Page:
I’m sorry for the inordinately long silence – and grateful to all those who have written to ask if I’m OK. The short answer is yes – now.
At the end of February I had a routine biopsy and, having asked, was told that it was perfectly safe to travel: there was only a 1 per cent risk of infection. So the next day I flew off to the UK for a series of lectures at Durham, Newcastle, Exeter and Queen Mary London. Somewhere over Greenland I realised that all was not well – a combination of high temperature and chills (which I’m relieved I didn’t know at the time doctors call ‘rigors’) – and I recognised, through my confusion, the symptoms of sepsis. I managed to explain to the Cabin Service Director what was happening, and she found two doctors on board who looked after me: by this stage I was very ill and going in to shock. At one stage plans were laid to divert to Rekjavik, but the doctors – magnificent men in that flying machine – gave me antibiotics and brought my temperature down. I was moved to a flat bed (ah!) and by the time we landed in London (straight in: the flight crew declared a medical emergency) I felt much better. Before I was allowed to disembark, I was checked over by two cheery paramedics, and then wheeled through the terminal by the captain and the Cabin Service Director. So a huge thank you to all those on BA 84 who came to my aid: I cannot praise their professionalism, care and competence too highly.
Sepsis on the ground is terrifying – my wife has had it multiple times – but at 38,000 feet it’s almost overwhelming. It was, I thought, a sharp lesson for someone who now works on casualty evacuation…
So I headed off to London and checked in at the Great Northern Hotel, ready for the train to Durham the next day. Twenty minutes after I’d phoned Angela (‘Have I got a story for you?!’) the symptoms returned, so I went down to reception to ask them to call an ambulance. Their first thought was that a cab would be quicker – but this was King’s Cross and the queues were enormous – so they called a paramedic who cycled over from St Pancras. I can remember muttering something about ‘not going on your crossbar’, and when I stumbled through my explanation he called a car which took me to University College London Hospital just down the road.
I thought I’d be there for a few hours while they pumped IV antibiotics in to me, and even though they kept me overnight, the next morning I was still counting on making my train to Durham at mid-day. Then a consultant explained that I would be going nowhere until I’d had no temperature spike for 48 hours, and ordered all sorts of lab work to find out what was going on.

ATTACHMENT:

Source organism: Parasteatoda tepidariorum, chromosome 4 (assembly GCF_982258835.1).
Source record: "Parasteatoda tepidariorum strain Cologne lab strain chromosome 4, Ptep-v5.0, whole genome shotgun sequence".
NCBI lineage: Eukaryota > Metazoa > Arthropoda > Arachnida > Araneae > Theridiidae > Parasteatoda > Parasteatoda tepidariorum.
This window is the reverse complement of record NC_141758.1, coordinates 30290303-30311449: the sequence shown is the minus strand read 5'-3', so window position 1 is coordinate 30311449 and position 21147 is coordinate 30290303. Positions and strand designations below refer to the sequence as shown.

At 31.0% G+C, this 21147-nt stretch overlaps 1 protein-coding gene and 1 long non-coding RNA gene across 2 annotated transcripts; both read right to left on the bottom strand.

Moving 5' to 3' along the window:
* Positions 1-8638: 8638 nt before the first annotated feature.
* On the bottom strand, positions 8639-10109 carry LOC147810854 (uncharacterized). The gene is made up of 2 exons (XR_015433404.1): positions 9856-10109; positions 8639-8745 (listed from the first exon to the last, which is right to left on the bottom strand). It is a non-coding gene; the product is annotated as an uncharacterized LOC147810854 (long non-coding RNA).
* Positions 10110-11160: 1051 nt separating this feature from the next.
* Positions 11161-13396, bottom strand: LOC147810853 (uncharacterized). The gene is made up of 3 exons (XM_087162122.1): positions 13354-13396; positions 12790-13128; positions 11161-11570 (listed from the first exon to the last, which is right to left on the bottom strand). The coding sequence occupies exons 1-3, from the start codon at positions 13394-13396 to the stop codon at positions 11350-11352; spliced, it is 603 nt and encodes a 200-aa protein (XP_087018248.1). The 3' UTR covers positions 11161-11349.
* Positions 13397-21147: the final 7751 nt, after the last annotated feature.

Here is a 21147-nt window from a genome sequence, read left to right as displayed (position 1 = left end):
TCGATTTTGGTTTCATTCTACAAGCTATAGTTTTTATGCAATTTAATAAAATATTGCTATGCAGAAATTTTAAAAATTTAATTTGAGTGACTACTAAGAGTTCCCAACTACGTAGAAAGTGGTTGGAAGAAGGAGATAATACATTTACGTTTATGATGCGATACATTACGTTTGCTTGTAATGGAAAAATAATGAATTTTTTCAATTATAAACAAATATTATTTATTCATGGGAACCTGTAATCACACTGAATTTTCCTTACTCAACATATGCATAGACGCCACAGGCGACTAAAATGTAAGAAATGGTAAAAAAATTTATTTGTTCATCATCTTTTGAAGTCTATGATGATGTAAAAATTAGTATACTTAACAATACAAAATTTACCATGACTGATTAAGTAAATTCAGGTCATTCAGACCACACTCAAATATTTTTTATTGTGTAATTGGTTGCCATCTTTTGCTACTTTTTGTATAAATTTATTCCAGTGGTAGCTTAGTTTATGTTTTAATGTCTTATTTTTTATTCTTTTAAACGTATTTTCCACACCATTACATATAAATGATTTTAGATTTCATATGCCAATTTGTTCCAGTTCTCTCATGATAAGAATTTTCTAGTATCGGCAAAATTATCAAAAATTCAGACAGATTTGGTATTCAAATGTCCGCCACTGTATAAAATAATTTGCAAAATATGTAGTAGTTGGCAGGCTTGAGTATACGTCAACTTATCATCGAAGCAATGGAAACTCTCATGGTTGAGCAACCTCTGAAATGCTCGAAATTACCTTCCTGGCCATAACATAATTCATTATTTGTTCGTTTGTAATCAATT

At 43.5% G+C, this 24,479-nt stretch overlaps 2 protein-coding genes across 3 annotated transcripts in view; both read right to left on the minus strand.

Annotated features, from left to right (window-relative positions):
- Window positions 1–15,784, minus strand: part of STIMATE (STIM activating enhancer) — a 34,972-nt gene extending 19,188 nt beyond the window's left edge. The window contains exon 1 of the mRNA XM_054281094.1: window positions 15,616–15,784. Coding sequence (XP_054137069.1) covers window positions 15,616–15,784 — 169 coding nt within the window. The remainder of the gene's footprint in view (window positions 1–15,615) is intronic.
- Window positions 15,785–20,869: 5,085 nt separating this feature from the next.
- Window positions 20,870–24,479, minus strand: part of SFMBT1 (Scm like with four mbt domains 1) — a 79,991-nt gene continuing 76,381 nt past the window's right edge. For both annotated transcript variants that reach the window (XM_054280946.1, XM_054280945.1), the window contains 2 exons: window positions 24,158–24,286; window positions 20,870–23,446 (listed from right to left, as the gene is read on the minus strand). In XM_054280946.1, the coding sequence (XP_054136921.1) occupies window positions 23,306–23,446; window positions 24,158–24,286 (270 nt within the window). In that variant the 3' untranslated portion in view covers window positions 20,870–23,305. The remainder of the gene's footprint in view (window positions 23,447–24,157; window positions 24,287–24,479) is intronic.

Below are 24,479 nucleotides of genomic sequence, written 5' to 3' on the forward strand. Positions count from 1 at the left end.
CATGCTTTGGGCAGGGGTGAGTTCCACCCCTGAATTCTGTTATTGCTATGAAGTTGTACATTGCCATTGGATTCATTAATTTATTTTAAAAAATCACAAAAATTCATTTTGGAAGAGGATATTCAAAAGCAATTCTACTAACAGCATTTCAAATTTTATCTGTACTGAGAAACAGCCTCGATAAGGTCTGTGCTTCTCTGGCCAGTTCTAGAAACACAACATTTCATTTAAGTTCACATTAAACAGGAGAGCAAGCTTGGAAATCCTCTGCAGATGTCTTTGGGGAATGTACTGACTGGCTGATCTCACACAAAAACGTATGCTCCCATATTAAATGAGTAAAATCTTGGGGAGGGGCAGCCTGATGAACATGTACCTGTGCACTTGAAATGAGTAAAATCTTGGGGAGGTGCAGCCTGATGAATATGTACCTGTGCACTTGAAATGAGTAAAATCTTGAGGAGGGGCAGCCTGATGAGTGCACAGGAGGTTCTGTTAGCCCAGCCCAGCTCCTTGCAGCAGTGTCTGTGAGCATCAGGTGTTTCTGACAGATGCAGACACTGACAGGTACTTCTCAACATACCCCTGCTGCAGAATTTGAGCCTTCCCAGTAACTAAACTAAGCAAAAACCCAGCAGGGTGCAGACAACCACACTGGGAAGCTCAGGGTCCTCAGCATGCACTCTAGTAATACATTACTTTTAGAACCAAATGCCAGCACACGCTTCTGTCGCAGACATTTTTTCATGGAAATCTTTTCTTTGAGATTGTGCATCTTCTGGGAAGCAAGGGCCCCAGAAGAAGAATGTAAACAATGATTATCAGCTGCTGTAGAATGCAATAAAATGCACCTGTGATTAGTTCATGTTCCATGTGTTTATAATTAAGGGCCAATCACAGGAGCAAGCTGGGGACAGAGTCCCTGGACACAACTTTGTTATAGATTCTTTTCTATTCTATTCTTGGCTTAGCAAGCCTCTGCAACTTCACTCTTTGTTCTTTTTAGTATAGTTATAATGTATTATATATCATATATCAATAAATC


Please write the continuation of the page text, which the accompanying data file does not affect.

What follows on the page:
Eventually I was there for five days on IV, receiving absolutely wonderful care (so hands off the NHS!). By then I’d cancelled Newcastle and Durham, and was discharged into the care of my brother and his family with a course of heavy-duty oral antibiotics. Never having been in hospital before, I wasn’t prepared for how weak I was — it turns out that life-saving antibiotics are also life-draining ones — nor for how vulnerable I would feel. Over the weekend it became clear that I’d have to cancel Exeter, and by mid-week QML had to go too.
I flew home at the end of the week, just when the course of antibiotics had expired: you can perhaps imagine how apprehensive I was during the flight. But to distract me I managed to watch “Testament of Youth“, loosely (but brilliantly) based on Vera Brittain‘s autobiographical memoir of being a nurse in the First World War — when sepsis was a major killer. Smart choice.
I’ve been slowly recovering since then, having battled a series of secondary infections, and I’m now just about OK. I’m really sorry to have had to let so many people down, since I know that everyone who arranged my lectures and seminars had gone to a huge amount of trouble on my behalf: I was really looking forward to those exchanges. I’m now staring at a backlog on my screen and on my desk, so I also have to apologise to all those whose messages and requests have gone unanswered: I’ll do my best to get back on track.
It may take a while: I’m off to deliver the two presentations I’d planned for the UK – “Angry Eyes” (about air strikes in Afghanistan) and “Dirty Dancing” (about drones and military violence in the Federally Administered Tribal Areas) – at the Balsillie School of International Affairs and the Centre for International Governance Innovation at Waterloo. And then it’s the Annual Meeting of the Association of American Geographers in Chicago… So bear with me, and thanks again to all those who have written. I really appreciate it.
It is good hear that you are doing better and that you have received such good care. Best of luck with the upcoming events and the recovery process!
Kia kaha Derek,
I had noticed the absence of your posts, which I have quickly absorbed into my e-reading schedule.
I am about to present for confirmation of my PhD proposal at Massey University Wellington, New Zealand and thank you for your ‘slimescape’ essay. It really got me thinking about the inter-connectedness of landscape with memory and experience: I am making sculptures that are informed by the letters and diaries of a First World War NZ artillery, informed by material culture studies.
All the best and get well soon
Arohanui and kind regards
So glad to hear that you are recovering. We are all looking forward to your visit! Jasmin